Promising every child a library card from birth will be pointless if there are no libraries left or they are hardly open, according to public sector union Unison.

Developing auto-enrolment for every child in Scotland was among the pledges made by First Minister Nicola Sturgeon last month to help improve levels of literacy.

But a new report from Unison reveals high levels of frustration and pessimism among staff in services around the country beset by cutbacks. The report, Read It and Weep, is based on a survey of its members working in Scotland's libraries and says they are being expected to expand services, while being in the front line of cuts.

Among the challenges they say they face are cuts in staffing which lead to shorter hours, 'single-manning' of libraries, and use of volunteers to replace paid staff. A wider range of activities has not been accompanied by sufficient training, many workers told the union, leading to frustration and anger from members of the public, although one worker did say the job had become 'more interesting'.

However around 40% of staff said their employers had no vision for the future. The report adds "This doesn't include those - and there were a disconcerting number - who suggested that their employers' vision for libraries was 'closure'."

The report says staff frustration is clear with most are aware that the services they provide are not as good as they could be and they highlight the impacts that cuts are making. While libraries perform an increasing range of roles, including in some cases taking council payments, assisting with bus pass applications and benefit claims, helping job seekers carry out online job searches, the report says, they have been seen as an easy target for cuts. As a result staff numbers have been going down, buildings are closing and opening hours reduced.

When services are poor, the public have become more aggressive, the report suggests, particularly those sent by job centres who sometimes take their frustration out on staff. Many councils have moved the running of libraries to culture and leisure trusts, where they can seem like the poor relation, the report says.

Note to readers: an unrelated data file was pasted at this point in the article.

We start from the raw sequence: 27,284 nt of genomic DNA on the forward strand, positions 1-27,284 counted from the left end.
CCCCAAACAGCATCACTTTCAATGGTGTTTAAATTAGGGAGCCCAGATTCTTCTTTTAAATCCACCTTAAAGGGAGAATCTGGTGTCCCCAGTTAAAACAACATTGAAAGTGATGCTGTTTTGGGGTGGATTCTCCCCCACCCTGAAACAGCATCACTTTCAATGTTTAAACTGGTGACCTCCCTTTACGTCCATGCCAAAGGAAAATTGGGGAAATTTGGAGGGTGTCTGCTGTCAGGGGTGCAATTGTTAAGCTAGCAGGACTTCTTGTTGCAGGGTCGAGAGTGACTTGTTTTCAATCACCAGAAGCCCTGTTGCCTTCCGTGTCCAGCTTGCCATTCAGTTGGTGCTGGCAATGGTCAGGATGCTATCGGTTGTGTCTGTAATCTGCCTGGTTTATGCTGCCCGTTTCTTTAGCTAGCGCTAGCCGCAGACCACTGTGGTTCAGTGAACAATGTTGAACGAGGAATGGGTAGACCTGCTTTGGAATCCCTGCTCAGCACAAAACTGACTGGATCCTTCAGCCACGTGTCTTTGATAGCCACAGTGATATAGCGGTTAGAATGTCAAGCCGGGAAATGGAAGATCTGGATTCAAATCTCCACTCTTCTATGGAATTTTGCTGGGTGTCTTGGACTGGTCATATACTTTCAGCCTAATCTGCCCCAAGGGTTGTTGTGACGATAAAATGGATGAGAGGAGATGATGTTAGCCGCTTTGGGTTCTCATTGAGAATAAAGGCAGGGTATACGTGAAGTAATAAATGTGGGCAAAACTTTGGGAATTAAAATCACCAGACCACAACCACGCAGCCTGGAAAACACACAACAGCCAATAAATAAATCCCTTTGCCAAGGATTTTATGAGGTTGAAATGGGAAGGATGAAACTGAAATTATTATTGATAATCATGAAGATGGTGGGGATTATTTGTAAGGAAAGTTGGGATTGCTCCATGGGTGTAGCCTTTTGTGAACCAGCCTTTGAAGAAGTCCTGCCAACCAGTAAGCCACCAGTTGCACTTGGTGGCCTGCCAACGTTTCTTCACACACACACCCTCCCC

One library employee said their council was set on cutting libraries and opening times to save money. "They think that everyone can buy books and that everyone has a computer and broadband at home. We offer so much more than that and for those who cannot afford to buy books and cannot afford a landline, braodband and a computer, the library is essential, particularly for the unemployed and those on benefits, who must now access the services they require on-line."

Gray Allan, UNISON Falkirk council branch spokesperson (Librarian), said “There are no shortage of people willing to say libraries are a good thing. But what our libraries need isn’t just fine words and ideals but proper financing and investment .

"The Scottish Government have endorsed a national strategy for public libraries that talks of libraries being part of a shared civic ambition. There isn’t much point in giving every child in Scotland a library card if their local library is being closed or its hours have reduced so much it isn’t accessible.”

A COSLA Spokesman said: "Local government is committed to maintaining the high levels of provision which include over 520 fixed libraries in Scotland.

"This degree of provision is unparalleled in other parts of Britain. This is not a cup half empty scenario, indeed in truth we should be celebrating the maintenance of local provision in times of extremely challenging funding."